FBI investigation of plane hack leads to concerns over flight safety
An FBI agent’s statement has led to concerns regarding the safety and cybersecurity of America's passenger planes. The agent said that a hacker might have taken advantage of weaknesses aboard over a dozen commercial flights, together with sending commands to a jet engine mid-air.
According to the hacker, who is a security researcher, the FBI got the wrong impression about him, and jetmakers and security experts are doubtful about claims that he managed to control a flight.
The FBI investigation is being done one month after over 50 American Airlines flights were delayed as a result of a bug in a critical iPad flight-navigation app. However, this technology is leading to concerns regarding security for an industry that has controlled information flowing among pilots, air-traffic controllers and top officials for long.
According to Tim Erlin, a director at security software firm Tripwire, “The aviation industry's previously centralised and controlled culture is being forced to deal with the basic, but prevalent, security issues more open systems have been confronting for years".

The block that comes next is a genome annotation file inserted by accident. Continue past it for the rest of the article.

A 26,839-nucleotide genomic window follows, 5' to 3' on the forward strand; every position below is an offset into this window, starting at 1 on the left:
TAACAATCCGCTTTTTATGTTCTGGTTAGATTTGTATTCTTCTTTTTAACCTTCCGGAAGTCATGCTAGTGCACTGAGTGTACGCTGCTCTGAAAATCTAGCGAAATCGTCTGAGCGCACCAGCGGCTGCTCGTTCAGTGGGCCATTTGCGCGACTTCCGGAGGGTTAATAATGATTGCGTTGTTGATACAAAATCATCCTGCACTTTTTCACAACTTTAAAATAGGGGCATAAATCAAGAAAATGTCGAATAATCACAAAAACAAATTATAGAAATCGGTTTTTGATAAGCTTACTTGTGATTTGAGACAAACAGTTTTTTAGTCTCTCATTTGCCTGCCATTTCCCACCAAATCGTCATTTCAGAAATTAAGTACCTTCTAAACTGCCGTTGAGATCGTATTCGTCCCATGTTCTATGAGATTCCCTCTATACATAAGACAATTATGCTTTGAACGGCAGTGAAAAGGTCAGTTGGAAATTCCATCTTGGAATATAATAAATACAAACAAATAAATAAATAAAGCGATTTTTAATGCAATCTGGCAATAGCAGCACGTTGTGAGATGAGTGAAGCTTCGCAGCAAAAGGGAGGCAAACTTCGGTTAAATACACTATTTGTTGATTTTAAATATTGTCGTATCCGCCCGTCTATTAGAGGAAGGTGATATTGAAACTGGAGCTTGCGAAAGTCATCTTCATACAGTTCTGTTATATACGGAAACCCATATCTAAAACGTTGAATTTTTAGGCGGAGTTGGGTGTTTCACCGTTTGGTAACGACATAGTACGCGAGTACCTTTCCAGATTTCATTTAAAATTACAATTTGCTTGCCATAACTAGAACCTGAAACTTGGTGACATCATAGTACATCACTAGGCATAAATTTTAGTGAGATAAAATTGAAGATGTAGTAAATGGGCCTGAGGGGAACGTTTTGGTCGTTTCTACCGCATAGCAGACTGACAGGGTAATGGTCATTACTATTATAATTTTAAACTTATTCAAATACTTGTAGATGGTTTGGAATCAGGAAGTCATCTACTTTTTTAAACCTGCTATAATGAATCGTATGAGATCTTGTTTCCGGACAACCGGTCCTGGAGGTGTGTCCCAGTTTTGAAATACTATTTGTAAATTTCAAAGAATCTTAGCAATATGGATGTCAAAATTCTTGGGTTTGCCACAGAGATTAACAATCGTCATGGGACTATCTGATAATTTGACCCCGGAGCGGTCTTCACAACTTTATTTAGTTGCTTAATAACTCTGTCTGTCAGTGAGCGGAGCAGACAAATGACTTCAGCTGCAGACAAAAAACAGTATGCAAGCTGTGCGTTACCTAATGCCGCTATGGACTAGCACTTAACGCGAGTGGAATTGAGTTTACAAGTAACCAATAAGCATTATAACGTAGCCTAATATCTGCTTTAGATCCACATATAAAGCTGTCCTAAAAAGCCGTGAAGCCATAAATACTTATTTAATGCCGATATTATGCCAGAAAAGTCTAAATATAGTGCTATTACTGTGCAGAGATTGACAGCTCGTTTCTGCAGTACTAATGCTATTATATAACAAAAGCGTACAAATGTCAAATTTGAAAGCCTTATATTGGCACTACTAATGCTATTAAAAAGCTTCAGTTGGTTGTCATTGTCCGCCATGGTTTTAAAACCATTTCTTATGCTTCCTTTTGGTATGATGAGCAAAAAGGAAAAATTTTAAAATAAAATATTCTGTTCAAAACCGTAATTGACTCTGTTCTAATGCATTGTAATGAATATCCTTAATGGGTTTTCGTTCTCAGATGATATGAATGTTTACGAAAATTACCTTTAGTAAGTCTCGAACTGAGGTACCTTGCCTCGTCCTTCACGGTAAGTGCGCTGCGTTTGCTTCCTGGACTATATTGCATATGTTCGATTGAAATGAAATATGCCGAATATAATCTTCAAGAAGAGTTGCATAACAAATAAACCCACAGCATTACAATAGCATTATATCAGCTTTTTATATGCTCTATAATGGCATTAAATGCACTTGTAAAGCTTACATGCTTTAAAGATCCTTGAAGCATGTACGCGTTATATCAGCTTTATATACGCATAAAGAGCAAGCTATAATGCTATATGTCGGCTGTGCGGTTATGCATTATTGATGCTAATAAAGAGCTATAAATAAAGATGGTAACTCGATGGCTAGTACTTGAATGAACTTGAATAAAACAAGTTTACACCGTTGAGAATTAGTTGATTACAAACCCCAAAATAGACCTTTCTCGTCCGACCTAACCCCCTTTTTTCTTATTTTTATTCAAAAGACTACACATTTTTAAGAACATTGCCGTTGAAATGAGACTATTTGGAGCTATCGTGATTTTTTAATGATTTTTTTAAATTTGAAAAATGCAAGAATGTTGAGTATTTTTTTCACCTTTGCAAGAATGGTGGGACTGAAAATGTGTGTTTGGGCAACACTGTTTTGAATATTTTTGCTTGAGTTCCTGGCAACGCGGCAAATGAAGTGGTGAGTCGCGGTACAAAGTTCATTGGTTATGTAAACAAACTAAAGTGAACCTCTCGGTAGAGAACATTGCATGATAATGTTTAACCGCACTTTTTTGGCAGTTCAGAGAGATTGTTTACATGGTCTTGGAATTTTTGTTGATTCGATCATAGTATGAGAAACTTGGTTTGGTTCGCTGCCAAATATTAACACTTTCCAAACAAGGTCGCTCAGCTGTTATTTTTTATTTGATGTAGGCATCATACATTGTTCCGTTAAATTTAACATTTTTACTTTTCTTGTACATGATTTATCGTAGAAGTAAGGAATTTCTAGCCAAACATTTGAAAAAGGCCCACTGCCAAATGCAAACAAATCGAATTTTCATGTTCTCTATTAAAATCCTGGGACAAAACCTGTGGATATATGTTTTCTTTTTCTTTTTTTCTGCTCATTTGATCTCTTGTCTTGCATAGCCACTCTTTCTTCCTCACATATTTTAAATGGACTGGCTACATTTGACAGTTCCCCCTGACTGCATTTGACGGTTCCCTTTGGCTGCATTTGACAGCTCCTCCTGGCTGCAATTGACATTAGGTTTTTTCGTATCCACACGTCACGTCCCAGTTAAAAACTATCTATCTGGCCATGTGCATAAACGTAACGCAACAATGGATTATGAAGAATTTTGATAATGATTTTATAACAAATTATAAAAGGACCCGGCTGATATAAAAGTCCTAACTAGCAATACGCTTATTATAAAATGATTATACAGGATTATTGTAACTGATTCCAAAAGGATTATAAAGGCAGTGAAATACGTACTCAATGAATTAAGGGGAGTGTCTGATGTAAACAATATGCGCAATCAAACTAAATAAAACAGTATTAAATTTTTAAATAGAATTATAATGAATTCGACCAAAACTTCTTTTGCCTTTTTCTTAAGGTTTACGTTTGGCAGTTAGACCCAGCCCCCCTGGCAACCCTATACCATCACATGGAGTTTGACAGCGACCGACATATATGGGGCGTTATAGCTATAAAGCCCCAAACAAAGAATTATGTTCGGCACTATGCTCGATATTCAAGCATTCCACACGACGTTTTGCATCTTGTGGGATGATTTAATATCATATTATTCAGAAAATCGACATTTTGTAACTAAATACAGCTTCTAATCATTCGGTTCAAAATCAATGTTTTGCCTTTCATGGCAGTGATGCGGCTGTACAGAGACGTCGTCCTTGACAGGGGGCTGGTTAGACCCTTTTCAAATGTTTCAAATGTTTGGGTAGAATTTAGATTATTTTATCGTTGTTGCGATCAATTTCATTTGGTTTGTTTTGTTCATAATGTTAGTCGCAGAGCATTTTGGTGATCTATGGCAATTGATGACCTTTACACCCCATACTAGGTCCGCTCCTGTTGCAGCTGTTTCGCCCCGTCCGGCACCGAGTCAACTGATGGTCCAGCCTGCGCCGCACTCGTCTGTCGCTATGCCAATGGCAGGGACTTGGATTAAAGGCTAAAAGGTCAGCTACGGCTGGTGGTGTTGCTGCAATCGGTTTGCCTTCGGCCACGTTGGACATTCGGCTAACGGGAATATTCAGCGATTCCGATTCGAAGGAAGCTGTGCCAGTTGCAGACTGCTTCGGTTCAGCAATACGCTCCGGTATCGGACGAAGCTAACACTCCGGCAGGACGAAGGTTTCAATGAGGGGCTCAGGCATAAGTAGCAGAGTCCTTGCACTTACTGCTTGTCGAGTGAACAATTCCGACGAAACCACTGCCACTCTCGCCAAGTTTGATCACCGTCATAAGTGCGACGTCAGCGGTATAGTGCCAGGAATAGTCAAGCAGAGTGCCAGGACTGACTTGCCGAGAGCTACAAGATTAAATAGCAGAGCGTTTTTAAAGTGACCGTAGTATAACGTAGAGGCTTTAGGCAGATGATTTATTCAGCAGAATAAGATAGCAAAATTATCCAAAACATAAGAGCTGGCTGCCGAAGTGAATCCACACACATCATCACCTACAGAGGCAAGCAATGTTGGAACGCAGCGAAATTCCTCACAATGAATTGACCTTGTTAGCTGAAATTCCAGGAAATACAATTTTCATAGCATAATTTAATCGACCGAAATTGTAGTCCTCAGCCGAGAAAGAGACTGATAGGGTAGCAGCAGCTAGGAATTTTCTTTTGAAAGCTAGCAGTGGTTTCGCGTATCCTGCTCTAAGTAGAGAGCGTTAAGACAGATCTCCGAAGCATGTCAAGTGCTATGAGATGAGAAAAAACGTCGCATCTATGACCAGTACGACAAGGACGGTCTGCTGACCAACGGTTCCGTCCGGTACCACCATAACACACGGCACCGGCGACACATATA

Last month, an FBI agent said in an application for a search warrant that researcher Chris Roberts made use of a simple plug, fitted under the seats of many commercial planes, in order to tap into in-flight entertainment systems up to 20 times since 2011.
According to the FBI, Roberts said that he managed to change code on a plane's internal computers and also commanded a plane to go up and fly sideways. Last month, agents focused on the matter when Roberts tweeted that he might ‘start playing’ with jet controls.
Victoria Day, a spokesperson for Airlines for America, the industry's trade group said that there are several layers of security and procedures to protect passengers and crew.